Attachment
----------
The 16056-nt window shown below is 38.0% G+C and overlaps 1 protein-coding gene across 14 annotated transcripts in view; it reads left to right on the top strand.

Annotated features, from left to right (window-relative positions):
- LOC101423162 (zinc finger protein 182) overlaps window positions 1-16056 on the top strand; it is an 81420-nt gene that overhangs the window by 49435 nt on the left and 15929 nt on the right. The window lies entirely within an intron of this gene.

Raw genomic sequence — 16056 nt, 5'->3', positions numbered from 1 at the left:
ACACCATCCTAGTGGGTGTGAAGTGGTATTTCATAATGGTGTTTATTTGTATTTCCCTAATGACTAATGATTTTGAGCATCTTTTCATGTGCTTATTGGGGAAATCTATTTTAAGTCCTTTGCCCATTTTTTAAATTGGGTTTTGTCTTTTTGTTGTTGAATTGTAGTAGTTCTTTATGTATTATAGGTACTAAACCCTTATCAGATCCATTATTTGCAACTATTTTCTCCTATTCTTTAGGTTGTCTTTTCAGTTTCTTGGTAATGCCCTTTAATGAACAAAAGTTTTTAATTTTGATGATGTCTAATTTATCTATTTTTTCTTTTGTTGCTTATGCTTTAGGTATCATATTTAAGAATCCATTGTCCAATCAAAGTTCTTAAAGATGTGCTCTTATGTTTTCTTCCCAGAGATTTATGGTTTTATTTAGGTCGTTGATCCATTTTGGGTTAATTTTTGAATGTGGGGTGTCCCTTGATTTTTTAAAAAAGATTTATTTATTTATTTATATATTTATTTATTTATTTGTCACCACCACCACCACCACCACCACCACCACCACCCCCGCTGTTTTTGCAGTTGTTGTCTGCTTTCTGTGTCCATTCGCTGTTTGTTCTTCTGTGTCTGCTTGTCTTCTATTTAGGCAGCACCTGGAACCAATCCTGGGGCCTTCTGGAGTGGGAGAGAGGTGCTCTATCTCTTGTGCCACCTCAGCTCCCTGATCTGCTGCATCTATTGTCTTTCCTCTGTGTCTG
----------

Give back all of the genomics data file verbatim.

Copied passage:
The 16056-nt window shown below is 38.0% G+C and overlaps 1 protein-coding gene across 14 annotated transcripts in view; it reads left to right on the top strand.

Annotated features, from left to right (window-relative positions):
- LOC101423162 (zinc finger protein 182) overlaps window positions 1-16056 on the top strand; it is an 81420-nt gene that overhangs the window by 49435 nt on the left and 15929 nt on the right. The window lies entirely within an intron of this gene.

Raw genomic sequence — 16056 nt, 5'->3', positions numbered from 1 at the left:
ACACCATCCTAGTGGGTGTGAAGTGGTATTTCATAATGGTGTTTATTTGTATTTCCCTAATGACTAATGATTTTGAGCATCTTTTCATGTGCTTATTGGGGAAATCTATTTTAAGTCCTTTGCCCATTTTTTAAATTGGGTTTTGTCTTTTTGTTGTTGAATTGTAGTAGTTCTTTATGTATTATAGGTACTAAACCCTTATCAGATCCATTATTTGCAACTATTTTCTCCTATTCTTTAGGTTGTCTTTTCAGTTTCTTGGTAATGCCCTTTAATGAACAAAAGTTTTTAATTTTGATGATGTCTAATTTATCTATTTTTTCTTTTGTTGCTTATGCTTTAGGTATCATATTTAAGAATCCATTGTCCAATCAAAGTTCTTAAAGATGTGCTCTTATGTTTTCTTCCCAGAGATTTATGGTTTTATTTAGGTCGTTGATCCATTTTGGGTTAATTTTTGAATGTGGGGTGTCCCTTGATTTTTTAAAAAAGATTTATTTATTTATTTATATATTTATTTATTTATTTGTCACCACCACCACCACCACCACCACCACCACCACCCCCGCTGTTTTTGCAGTTGTTGTCTGCTTTCTGTGTCCATTCGCTGTTTGTTCTTCTGTGTCTGCTTGTCTTCTATTTAGGCAGCACCTGGAACCAATCCTGGGGCCTTCTGGAGTGGGAGAGAGGTGCTCTATCTCTTGTGCCACCTCAGCTCCCTGATCTGCTGCATCTATTGTCTTTCCTCTGTGTCTG